Weak U.S. bookings hurt Marriott profit, China shines

Weak U.S. bookings hurt Marriott profit, China shines

Marriott (MAR.O) reported lower-than-expected quarterly profit and revenue because of fewer bookings in its main U.S. market, but the business showed a sharp rebound in China, which is emerging from the coronavirus pandemic at a faster pace.

It is a long road to recovery for Marriott and its smaller rival Hilton (HLT.N), analysts have said, as the hotel operators rely heavily on business travel, which remains weak due to border curbs in many countries.

Marriott, which gets about three quarters of its revenue from the United States and Canada, said its RevPAR, a key measure for a hotel’s top line performance, fell 46.3% in the region, sending its shares down as much as 3.8%.

Greater China was the only market that showed positive occupancy growth as RevPAR surged nearly 77%, while it plunged 80% in Europe, making the continent the worst performing region due to the fresh restrictions that have been imposed.

“While recovery trajectories vary from region to region, the resiliency of demand has been most keenly demonstrated in mainland China, where occupancy is near the pre-pandemic level,” Chief Executive Officer Tony Capuano said.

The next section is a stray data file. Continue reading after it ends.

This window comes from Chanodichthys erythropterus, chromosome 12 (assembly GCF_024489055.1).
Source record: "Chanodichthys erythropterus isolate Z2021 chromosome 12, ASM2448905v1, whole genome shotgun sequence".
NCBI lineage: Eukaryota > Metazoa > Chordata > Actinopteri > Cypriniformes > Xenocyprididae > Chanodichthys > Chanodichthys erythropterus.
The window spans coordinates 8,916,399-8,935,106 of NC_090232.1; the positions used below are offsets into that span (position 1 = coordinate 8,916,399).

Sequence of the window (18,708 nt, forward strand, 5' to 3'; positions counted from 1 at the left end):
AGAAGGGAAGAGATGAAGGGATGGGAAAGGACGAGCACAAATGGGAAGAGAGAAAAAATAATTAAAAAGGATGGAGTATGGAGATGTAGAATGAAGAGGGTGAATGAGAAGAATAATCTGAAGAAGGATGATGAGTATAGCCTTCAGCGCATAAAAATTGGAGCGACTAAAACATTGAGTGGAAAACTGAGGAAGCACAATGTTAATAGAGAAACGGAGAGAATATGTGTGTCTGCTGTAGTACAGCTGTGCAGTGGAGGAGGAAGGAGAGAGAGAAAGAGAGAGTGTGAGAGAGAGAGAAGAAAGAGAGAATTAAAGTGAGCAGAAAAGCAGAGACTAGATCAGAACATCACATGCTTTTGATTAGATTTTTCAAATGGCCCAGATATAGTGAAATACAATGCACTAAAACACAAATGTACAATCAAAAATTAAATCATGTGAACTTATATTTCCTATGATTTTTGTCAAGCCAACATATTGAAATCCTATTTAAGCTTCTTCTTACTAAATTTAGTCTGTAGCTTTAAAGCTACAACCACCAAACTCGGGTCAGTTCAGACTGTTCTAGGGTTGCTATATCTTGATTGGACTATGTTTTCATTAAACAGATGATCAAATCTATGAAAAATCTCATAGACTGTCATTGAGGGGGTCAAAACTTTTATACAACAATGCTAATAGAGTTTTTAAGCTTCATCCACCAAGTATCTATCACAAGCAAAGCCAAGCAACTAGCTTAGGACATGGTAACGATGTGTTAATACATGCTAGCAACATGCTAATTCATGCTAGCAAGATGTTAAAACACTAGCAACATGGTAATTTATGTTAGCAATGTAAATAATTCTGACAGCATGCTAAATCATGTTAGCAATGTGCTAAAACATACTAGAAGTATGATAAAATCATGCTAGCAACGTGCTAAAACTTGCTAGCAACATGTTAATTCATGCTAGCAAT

“Given rising COVID cases and strict restrictions in many countries (in Europe), 25% of the region’s hotels are currently closed,” he told analysts.

Last week, rival Hilton had said Asia, including China, was its only market with positive quarterly occupancy rates and the smallest year-over-year fall in RevPAR.

Marriott, which owns the JW Marriott and Ritz-Carlton brands, said more than 95% of its hotels were open globally.

The hotel operator’s adjusted profit fell 33% to $296 million in the first quarter, below market expectation of $305.6 million, according to IBES data from Refinitiv.

Total revenue halved to $2.32 billion and missed Wall Street estimate of $2.36 billion.

yashvinnet